Sixthly, in the UK, the Financial Conduct Authority (“FCA”) has been required to process permanent registration applications from crypto asset businesses for the purpose of the 5th Money Laundering Directive by March 31st, having extended its deadline to do so from last year. Over the last few months, the FCA’s reluctance to take on the mantle of the UK’s crypto asset business anti-money laundering regulator has become evident with its preference being to encourage such crypto asset businesses to withdraw their registrations and relocate elsewhere overseas. With hundreds of crypto asset businesses having taken advantage of the Temporary Registration regime, only a few have been granted a permanent registration, which does not auger well for the immediate future of such businesses in the UK. Additionally, the FCA has also signaled its intent to restrict advertising of digital assets to the UK general public beginning in the summer of this year”.
Next, the US Securities and Exchange Commission (“SEC”) has been particularly active in enforcing existing US securities regulations, developed in the 1930s, with respect to digital assets. It is not too much of an exaggeration to state that the SEC’s general view is that if a virtual currency has the potential for appreciation, it is probably a security subject to regulation by the SEC. Everyone is eagerly waiting to see what happens in the SEC’s lawsuit against Ripple regarding Ripple’s issuance of the XRP token, and whether the decision in that case will provide any additional guidance on the application of the “Howey Test” to digital assets. Time will tell whether the decision is narrowly decided so that it provides no real guidance or whether it provides more substantive guidance in this area.
Lastly, both the FCA in the UK and the Monetary Authority of Singapore have recently issued comments, based on these same general concerns mentioned above, which eventually will have the effect of restricting the marketing of digital assets to the general public. This is a trend that is likely to continue in other countries as well.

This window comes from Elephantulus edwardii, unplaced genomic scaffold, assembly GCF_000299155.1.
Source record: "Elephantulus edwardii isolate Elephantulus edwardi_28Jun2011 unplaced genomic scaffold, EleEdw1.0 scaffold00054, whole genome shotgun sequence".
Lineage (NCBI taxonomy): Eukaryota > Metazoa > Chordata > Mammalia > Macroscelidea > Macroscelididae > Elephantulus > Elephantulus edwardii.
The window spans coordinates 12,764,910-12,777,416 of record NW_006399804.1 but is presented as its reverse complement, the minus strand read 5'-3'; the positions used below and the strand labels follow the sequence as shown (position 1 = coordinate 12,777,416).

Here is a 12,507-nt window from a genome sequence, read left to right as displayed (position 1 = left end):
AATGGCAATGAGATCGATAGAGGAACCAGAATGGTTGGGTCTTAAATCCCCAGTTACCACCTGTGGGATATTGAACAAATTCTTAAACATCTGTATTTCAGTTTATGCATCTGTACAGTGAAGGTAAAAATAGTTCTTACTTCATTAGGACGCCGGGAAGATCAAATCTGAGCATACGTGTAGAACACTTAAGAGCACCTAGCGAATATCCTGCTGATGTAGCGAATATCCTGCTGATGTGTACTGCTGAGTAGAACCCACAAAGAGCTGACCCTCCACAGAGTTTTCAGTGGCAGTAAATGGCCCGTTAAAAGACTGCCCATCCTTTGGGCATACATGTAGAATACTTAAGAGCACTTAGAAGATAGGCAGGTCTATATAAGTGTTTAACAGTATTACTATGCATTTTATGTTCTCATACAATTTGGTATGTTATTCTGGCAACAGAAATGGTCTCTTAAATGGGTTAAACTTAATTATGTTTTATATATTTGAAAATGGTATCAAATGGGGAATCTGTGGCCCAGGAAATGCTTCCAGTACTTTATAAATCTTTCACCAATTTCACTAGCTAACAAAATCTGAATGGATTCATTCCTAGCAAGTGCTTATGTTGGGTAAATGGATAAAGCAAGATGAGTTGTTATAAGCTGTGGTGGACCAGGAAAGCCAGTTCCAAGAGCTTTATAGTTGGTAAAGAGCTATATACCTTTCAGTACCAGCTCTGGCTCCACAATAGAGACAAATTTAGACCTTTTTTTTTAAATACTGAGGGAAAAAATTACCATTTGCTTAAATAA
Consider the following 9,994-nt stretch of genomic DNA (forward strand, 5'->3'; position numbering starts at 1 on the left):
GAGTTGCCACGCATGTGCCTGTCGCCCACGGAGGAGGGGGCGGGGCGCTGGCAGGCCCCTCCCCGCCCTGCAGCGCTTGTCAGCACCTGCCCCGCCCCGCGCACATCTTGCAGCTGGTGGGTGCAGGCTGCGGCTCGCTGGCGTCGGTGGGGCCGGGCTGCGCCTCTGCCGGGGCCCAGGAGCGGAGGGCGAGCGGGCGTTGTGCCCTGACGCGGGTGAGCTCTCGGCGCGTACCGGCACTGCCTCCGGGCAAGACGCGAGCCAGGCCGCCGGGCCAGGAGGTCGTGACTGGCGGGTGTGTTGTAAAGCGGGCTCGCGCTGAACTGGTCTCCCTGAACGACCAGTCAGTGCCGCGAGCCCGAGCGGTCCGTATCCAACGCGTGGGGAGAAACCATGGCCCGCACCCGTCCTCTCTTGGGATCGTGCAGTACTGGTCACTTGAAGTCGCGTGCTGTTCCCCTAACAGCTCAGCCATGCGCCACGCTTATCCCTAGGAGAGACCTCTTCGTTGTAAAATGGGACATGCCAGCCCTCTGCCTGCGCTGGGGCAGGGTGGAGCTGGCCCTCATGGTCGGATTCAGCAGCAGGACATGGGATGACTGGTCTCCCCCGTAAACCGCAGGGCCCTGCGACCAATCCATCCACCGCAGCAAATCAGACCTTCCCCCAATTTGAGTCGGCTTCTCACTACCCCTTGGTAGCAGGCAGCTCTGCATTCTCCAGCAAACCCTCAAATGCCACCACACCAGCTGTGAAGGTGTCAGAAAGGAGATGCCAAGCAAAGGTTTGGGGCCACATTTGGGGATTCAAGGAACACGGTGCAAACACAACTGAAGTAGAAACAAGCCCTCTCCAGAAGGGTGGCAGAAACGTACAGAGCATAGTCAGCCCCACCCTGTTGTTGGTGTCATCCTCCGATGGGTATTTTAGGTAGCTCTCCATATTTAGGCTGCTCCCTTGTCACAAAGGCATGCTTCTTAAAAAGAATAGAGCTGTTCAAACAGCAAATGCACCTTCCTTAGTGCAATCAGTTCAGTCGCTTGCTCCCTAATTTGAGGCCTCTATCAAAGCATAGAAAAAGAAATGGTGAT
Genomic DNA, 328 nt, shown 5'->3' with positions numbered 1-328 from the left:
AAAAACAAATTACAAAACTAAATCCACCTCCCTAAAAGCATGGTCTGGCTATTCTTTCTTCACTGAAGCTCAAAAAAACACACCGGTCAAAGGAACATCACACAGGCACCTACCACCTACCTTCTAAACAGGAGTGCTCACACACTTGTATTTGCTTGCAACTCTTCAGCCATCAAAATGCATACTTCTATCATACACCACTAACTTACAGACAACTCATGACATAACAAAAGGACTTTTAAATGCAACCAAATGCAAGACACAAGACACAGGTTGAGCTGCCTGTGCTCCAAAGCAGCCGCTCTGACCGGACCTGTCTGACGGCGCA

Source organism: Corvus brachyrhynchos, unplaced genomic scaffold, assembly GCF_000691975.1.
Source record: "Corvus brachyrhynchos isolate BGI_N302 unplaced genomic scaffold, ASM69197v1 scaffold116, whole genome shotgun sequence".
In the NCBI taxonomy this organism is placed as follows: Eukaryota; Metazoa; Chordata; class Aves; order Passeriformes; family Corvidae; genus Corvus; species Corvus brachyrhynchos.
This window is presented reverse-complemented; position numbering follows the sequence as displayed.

It is clear that regulators globally have focused their attention on digital assets, in large part over long-held concerns about protecting consumers from bad actors, perceived abuses in reporting cryptocurrency transactions for tax purposes and conduct of criminal activity and more recently from concerns about potential for circumvention of sanction regimes and ultimately stability of the financial system. Unlike some, our view is that the regulations that are going to be imposed are fairly consistent, in purpose and effect, with those that apply to other existing financial assets. They will not be a new form of regulation, but rather an extension of existing frameworks to digital assets, adapted to particular features of such assets.
In our view, participants have three choices and only three choices. The first is to ignore this trend and hope that it goes away – the ostrich approach. Those involved in the digital asset space that take this approach and ignore this global focus on regulating digital assets do so at their peril. The result will be, at best, that they are subject to a global patchwork of often conflicting regulations that are foisted upon them, or, at worst, that they will be subject to enforcement actions and face severe monetary and other penalties. For digital asset exchanges that operate through an entity, coping with increased tax, AML, KYC, security, custody, marketing and other regulations will be costly but feasible given their market size and cash flows. For newer companies, the burden will be significant.
The second approach is to do what others have done in similar situations and create a self-governing organization, similar to the US FINRA organization, and seek to persuade regulators to let that body enact applicable regulations, perhaps subject to the ultimate oversight of the regulators.
The third approach is somewhere in between the first two and requires an organized effort from entities in this space to appeal directly to global regulatory organizations – through traditional methods of public comment on proposed regulations, lobbying, etc. – seeking to influence global regulators to promote sensible and consistent regulations around the world.
This has the advantage of promoting uniform regulations around the world. Under the second two options, digital asset companies have an opportunity to benefit from any new regulations. For example, the first large digital asset exchange that registers as such with the SEC may be able to seize considerable additional market share. Understanding that this is a complex task given the current state of play in the US, a registered exchange may be able to work with token issuers to offer legally compliant, freely tradeable tokens to all investors, including non-accredited investors.
The situation is less clear for digital asset issuers, including artists minting NFTs and individuals who operate decentralized exchanges. Many of them will not have the financial resources, training or personnel to perform full-fledged KYC / AML / CFT reviews, much less comply with the GDPR and CCPA privacy requirements.
There is a recent TV advertisement by the crypto exchange Crypto.com featuring Matt Damon, which concludes with the Roman proverb “The Future Favors the Brave.” We disagree, in our view “The Future Favors the Prepared.”
Where do you stand?